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Frequently Asked Questions

Do you have questions concerning self-government? Inuvialuit Regional Corporation has prepared a selection of frequently asked questions to better your understanding on this topic.

If your question is not listed or answered below, please don't hesitate to contact us and we will do our best to provide you with relevant information. 

 

 

Establishing the Inuvialuit Government will give the Inuvialuit a number of abilities that we do not have right now. Some of those abilities include:

  • Creating laws about programs or services for Inuvialuit. These include areas such as education, child and family services and income support, among others.
  • Generating revenue as a legal government.
  • Creating programs and services for Inuvialuit that reflect Inuvialuit priorities.
  • Creating a regional service agency that ensures the programs and services of both the Inuvialuit Government and the GNWT are delivered efficiently and effectively in our communities.

 

 

Creating a government for Inuvialuit, made up of Inuvialuit, means that we will be better able to address the needs of our people. For example:

  • Your government representative would have a vote on things that could affect your life, such as how best to provide education to Inuvialuit.
  • The Inuvialuit Government could create laws and policies about programs and services designed for Inuvialuit.
  • Inuvialuit culture and language can be reflected in our government’s programs and services.
  • Any programs and services developed under the Inuvialuit Government can be delivered in a way that is best suited to your community.
  • The close relationships in our communities means that your Inuvialuit Government representative can be easily reached and available.

 

 

Although the Inuvialuit established our land claim in 1984, the federal government did not recognize the inherent right to self-government until 1995, meaning it would not negotiate self-government agreements before then.

In 1996, the Inuvialuit and Gwich’in began negotiating a joint self-government agreement. An agreement-in-principle was reached in 2003, but soon afterward the Gwich’in decided to pursue their own self-government options.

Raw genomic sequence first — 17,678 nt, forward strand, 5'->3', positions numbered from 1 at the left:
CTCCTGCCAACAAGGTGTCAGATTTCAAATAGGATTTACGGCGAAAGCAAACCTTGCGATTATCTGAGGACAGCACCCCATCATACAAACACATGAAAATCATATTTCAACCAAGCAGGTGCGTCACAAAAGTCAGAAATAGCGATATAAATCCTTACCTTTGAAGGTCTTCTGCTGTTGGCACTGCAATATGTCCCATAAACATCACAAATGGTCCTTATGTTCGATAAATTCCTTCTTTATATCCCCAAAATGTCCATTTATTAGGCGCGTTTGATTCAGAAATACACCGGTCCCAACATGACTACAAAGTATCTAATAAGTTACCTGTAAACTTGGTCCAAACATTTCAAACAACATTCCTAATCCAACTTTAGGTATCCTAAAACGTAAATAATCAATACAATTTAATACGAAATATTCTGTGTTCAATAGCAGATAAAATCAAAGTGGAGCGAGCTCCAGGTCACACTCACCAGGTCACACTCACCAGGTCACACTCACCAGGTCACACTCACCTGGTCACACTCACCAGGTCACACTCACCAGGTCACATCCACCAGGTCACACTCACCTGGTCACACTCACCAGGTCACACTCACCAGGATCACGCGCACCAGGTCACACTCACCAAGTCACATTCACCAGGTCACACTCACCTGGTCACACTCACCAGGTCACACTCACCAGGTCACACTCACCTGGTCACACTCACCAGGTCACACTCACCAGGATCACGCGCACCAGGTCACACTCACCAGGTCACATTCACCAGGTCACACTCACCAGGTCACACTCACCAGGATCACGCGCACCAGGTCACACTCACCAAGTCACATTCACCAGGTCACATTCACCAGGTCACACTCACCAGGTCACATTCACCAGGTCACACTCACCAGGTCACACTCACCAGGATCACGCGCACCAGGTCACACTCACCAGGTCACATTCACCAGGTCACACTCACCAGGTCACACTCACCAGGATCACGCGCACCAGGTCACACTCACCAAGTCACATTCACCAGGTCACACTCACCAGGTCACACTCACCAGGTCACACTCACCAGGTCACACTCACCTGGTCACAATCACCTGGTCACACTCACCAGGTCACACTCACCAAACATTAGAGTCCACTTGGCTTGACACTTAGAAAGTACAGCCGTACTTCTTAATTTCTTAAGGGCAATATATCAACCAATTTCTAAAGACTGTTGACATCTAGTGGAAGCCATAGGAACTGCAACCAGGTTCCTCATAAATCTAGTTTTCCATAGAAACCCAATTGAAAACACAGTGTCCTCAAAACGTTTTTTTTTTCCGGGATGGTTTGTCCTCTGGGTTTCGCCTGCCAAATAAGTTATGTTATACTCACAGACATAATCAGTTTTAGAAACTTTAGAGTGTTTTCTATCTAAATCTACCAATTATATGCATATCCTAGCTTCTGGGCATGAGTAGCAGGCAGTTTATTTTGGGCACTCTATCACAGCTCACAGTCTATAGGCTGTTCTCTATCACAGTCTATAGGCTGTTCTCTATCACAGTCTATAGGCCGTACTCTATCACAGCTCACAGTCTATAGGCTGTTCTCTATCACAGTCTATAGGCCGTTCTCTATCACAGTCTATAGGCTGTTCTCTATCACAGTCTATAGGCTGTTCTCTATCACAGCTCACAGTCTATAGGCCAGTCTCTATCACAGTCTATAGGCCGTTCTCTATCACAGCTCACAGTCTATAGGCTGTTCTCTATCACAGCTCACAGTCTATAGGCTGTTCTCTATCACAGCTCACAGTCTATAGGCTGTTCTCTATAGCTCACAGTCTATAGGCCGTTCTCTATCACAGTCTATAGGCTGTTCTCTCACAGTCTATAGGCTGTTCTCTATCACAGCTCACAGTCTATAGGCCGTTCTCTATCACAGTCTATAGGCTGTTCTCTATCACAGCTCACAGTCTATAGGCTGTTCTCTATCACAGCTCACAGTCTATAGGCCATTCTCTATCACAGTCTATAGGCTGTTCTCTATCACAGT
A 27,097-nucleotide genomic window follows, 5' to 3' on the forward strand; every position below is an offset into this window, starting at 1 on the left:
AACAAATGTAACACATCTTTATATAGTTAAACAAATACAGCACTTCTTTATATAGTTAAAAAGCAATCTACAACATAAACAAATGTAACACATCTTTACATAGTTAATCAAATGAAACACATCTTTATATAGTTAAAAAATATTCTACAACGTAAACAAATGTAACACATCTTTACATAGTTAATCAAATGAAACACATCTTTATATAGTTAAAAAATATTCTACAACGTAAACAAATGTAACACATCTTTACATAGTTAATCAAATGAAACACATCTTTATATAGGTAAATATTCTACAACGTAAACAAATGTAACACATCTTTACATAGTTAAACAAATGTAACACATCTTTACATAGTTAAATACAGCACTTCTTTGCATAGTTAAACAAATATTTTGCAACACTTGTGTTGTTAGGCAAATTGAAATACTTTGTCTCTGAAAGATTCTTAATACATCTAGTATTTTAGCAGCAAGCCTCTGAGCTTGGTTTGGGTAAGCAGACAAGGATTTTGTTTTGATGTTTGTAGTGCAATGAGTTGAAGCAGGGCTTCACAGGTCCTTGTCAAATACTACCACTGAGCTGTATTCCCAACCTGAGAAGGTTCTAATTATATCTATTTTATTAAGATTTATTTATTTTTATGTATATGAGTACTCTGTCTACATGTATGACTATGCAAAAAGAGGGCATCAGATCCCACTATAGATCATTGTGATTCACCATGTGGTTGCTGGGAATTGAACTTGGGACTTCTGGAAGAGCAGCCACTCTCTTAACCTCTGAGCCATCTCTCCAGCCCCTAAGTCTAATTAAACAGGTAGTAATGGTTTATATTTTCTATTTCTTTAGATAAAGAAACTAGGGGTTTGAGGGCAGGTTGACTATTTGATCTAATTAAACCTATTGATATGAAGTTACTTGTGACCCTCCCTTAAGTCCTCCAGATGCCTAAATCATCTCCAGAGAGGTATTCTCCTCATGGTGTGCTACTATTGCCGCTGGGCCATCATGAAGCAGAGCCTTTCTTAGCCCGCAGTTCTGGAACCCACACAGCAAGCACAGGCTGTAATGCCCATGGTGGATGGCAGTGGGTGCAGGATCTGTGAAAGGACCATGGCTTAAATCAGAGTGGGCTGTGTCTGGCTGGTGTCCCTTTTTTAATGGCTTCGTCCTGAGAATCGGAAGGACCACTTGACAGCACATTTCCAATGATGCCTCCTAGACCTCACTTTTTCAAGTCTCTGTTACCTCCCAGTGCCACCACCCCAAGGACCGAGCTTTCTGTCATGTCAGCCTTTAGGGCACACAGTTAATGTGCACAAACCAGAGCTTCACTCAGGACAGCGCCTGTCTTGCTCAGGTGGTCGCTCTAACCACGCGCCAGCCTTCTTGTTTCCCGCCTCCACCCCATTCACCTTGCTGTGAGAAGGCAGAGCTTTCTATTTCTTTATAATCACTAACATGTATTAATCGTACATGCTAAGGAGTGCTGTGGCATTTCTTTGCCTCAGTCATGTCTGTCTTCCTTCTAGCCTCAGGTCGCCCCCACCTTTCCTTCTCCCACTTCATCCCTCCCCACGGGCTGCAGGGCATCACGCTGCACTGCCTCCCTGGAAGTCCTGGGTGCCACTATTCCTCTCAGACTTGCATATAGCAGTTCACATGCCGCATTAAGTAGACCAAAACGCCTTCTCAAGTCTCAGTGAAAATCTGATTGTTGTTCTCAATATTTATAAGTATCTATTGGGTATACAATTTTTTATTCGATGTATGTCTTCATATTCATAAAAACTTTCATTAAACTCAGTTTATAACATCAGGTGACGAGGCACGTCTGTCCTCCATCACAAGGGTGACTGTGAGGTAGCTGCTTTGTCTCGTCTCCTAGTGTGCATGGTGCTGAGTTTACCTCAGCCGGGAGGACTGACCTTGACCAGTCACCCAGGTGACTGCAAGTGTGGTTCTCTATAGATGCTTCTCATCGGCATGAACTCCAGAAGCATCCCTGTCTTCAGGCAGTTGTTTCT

In 2006, IRC began negotiating a new agreement on behalf of the Inuvialuit, and an agreement-in-principle was signed in 2015 by the Inuvialuit, the Government of Canada and the Government of the Northwest Territories. The three parties are now negotiating the final agreement and other related pieces.

 

 

All governments are responsible for making laws and delivering programs and services. But the types of laws they can make and the types of programs and services they can deliver are often different. Representation can also be different between the levels of government.

The Inuvialuit Government will be able to create laws about programs and services for Inuvialuit, and then deliver those programs and services. These include areas such as education, child and family services and income support, among others. The Inuvialuit Government will also be able to collect revenues as a legal government. You will be represented by people from your community, either through your community council, direct elections to the new government, or both.

Other levels of government, such as the Government of Canada, the Government of the Northwest Territories (GNWT), or your municipal government, also create and deliver programs and services within the scope of their powers. These could include things such as health benefits for Indigenous people (federal), NWT-wide education (territorial) and garbage collection (municipal). Each level of government collects its own taxes, and can receive funding in other ways as well. For each of these types of government, you are represented by a person elected from your riding (federal and territorial) or your community (municipal).

In many cases, the areas in which the Inuvialuit Government can choose to deliver programs and services will be similar to those of the GNWT. However, while GNWT programs and services apply to all NWT residents, the Inuvialuit Government programs and services will only be for Inuvialuit.

 

 

The exact model of representation on the Inuvialuit Government Council has not been decided yet. What is clear is that there will be an ataniq (leader) and representatives from either the community councils or community corporations. The ataniq could be elected by the community council board of directors or by all eligible Inuvialuit. The details are still being discussed by Inuvialuit leadership.

 

 

Although self-government negations have been ongoing for more than 20 years, we are now closer than ever to making Inuvialuit self-government a reality. The negotiators for the Inuvialuit, Government of Canada and Government of the NWT reached an agreement-in-principle in 2015. The three parties have since begun the work of negotiating a final agreement, financial agreements and an implementation plan.

Once these agreements are in place, they will have to be ratified by the Inuvialuit. This means that you will be asked to vote on whether you support them.

 

 

The details have yet to be worked out on exactly how the governance councils for the Inuvialuit Government and IRC will differ. However, for day-to-day work, the Inuvialuit Government will be responsible for making laws and delivering programs and services for Inuvialuit, while IRC will continue to represent the Inuvialuit and our rights and benefits under the land claim.